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One interesting change in this release is the move to a stackful VM. This creates a pretty small (edit: actually huge, 1978 stack frames in a lua 5.4 repl installed with luaver just now) limit on the depth of the Lua call stack. I wonder what motivated this decision.

I believe, but am not certain, that the change was made to help speed up Lua. As an embedded language, and a language that runs on embedded devices, performance is one of the key criteria of design that goes into the language. The compile-to-bytecode step may have seen some improvement with the change.

So instead of speculating on why the change happened, I've found a few bits of information around the limits that make me feel like it often simply won't be a problem.

There's some interesting discussion around the limits across various platforms here [0].

Whilst I'm not entirely clear on the motivation, even Lua running inside a browser under emcripten has a stack limit of over 4000, which is somewhat decent even for recursive functions.

Whereas on Linux you seem to be able to tweak a config when building and safely have it in the region of 20,000, and quite possibly more.

Even under a tight restriction, Lua seems to cope fairly well with it when recursing (the example crashed at 1758 recursions for a ulimit of 400).

Whilst Python has a terrible limit of 1000 for the default recursion limit which is somewhat comparable to this aggressive test, Python also has no tail call elimination - but Lua does.

I have a somewhat large Lua project (6000 lines of C, 10,000 lines of Lua) that is a recursive parser for a format that I passionately hate (think self-modifying LaTeX). With the default 5.4 limits it never hits a point where it crashes, though I had expected it to.

[0] http://lua-users.org/lists/lua-l/2019-06/msg00083.html

Doesn't Lua have tail call recursion built in to the language? Stack overflows shouldn't be an issue on properly written recursive functions.

Yes, it has tail call elimination (which I think I mentioned). But you can still right badly behaved recursive functions that avoid tail call elimination, and that's when you'll hit your stack overflow.

I have a few of those badly behaved recursive functions in the parser I mentioned at the end of my comment, and expected them to overflow, but they didn't hit the default limit.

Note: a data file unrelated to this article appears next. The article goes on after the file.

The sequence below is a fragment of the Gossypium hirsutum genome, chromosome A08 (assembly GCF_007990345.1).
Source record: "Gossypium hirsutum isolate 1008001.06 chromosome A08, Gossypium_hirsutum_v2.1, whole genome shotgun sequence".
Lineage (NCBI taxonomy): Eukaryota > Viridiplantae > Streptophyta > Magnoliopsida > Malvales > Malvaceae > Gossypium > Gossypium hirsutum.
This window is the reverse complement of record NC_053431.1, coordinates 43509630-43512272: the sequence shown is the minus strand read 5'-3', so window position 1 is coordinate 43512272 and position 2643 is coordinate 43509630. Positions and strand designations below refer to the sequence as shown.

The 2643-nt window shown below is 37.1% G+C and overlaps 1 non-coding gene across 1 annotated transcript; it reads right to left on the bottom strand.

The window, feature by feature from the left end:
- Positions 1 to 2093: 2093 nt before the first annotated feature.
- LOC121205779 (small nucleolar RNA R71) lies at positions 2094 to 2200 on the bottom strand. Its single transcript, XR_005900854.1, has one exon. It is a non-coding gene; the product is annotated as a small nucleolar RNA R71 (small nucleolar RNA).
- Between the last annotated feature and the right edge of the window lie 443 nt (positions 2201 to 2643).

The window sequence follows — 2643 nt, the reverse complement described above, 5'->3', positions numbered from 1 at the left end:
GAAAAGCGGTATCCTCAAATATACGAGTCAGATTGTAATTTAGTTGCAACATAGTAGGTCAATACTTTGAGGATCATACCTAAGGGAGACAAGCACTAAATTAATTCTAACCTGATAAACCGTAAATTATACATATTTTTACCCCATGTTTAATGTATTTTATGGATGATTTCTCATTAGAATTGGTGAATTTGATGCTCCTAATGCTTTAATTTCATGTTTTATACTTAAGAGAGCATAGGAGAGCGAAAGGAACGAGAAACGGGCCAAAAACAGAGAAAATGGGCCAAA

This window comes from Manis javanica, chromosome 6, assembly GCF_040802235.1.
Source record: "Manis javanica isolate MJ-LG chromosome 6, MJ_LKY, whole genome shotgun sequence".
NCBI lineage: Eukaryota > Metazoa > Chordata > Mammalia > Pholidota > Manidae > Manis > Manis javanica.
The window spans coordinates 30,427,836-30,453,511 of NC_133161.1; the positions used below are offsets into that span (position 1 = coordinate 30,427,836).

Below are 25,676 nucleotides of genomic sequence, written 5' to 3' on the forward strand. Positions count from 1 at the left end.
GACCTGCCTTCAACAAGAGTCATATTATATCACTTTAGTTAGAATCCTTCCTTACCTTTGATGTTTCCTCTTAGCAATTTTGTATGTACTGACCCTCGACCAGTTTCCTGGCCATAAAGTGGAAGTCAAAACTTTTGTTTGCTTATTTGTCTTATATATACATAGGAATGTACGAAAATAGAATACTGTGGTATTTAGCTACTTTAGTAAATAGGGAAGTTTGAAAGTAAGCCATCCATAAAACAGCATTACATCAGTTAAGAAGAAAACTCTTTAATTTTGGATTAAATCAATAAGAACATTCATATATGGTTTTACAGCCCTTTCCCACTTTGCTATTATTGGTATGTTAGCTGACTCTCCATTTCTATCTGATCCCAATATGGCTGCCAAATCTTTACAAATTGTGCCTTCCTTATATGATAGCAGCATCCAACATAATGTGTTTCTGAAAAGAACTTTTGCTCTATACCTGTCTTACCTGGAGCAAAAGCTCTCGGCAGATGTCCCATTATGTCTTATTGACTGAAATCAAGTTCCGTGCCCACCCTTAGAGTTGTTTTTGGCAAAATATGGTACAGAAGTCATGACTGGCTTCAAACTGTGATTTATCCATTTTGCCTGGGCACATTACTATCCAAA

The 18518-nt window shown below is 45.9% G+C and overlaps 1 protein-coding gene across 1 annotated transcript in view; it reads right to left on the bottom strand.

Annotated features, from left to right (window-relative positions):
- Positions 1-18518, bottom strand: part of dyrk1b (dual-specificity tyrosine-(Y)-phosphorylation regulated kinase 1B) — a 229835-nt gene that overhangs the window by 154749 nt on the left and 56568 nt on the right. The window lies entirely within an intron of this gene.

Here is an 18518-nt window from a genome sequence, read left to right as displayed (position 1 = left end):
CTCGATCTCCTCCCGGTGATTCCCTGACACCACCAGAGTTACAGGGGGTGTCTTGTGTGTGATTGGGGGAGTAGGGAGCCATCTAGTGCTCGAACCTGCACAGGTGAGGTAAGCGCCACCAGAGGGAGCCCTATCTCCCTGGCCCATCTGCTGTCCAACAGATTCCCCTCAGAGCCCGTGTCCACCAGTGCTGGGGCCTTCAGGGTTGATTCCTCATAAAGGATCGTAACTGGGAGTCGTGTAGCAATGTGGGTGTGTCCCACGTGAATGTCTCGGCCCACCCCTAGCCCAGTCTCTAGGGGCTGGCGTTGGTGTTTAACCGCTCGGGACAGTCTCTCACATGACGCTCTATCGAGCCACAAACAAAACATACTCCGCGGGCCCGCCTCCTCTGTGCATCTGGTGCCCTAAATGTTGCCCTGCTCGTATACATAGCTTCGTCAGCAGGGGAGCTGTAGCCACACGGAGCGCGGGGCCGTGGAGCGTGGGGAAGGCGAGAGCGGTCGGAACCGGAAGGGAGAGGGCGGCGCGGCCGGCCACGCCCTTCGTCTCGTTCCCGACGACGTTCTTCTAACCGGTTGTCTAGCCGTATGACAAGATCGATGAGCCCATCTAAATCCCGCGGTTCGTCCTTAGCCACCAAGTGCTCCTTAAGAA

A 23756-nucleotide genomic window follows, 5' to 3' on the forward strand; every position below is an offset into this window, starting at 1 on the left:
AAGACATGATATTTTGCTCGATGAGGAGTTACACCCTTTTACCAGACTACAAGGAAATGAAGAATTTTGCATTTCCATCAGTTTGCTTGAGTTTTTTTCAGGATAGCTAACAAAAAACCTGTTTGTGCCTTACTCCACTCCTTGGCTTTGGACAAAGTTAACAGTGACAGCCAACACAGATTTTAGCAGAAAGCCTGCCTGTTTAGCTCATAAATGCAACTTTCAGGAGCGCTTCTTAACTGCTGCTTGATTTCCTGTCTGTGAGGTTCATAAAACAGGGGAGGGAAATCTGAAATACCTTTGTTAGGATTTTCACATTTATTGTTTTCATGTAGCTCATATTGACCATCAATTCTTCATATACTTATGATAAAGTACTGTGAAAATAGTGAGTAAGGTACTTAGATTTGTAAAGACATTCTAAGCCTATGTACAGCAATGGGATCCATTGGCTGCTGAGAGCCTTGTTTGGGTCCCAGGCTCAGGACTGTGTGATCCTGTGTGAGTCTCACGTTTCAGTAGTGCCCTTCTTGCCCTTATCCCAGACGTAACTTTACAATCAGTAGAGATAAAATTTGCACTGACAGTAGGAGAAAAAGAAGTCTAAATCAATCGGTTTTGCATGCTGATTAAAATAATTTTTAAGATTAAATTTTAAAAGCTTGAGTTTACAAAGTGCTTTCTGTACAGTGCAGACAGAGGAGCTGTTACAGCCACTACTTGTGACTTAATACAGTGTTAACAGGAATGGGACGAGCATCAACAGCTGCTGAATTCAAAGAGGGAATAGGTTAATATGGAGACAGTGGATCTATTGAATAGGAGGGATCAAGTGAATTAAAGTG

Ah yeah, I checked just now and the number of allowed frames is quite large. I observed a smaller limit of around 200 with the default config of an earlier release candidate of 5.4.0 and just expected the final version to be similar.

Citation? I don't think anything significant changed in that regard. Coroutines are still "stackless" in terms of the C stack, but "stackful" in terms of the language semantics. The virtual data stack is still clearly on the heap.

Lua 5.4 adds a new function, lua_setcstacklimit, but this merely exposes what was a compile-time constant, LUAI_MAXCCALLS, in earlier versions. Lua can't avoid making some use of the C stack as it supports intermingling of lua_call's from C code with in-language VM calls, which necessarily will use some amount of C stack. Lua has lua_callk for yield/resuming across C code invocations, but not everybody makes use of this and in any event it's only for coroutine semantics, not for recursion.

> Citation? I don't think anything significant changed in that regard.

The limits for recursion have undertaken a significant change. (Though it might not be that concerning, if you see my sibling answer).

> As already discussed, Lua 5.4 is using a "non stackless" implementation. That means that it uses the C stack for recursion in Lua functions. Because of that, the maximum depth of recursion is much lower in 5.4 than it was in 5.3. - Roberto Ierusalimschy [0]

[0] http://lua-users.org/lists/lua-l/2019-06/msg00083.html

In CorsixTH we're hitting C Stack Overflow issues on 5.4. I'm having particular trouble with our serializer for saving games which includes recursive calls to lua_gettable.

Was it not a stack machine already?

The embedding API explicitly exposes a stack, so I assumed that it was implemented that way.

it had a stack, but that stack was on the heap. In lua 5.4 under normal circumstances, 20 frames of Lua call stack corresponds to 20ish frames of C call stack. In lua 5.3 the number of C stack frames was some smaller number unrelated to the depth of the Lua call stack.

Ah - so it uses the C native stack.

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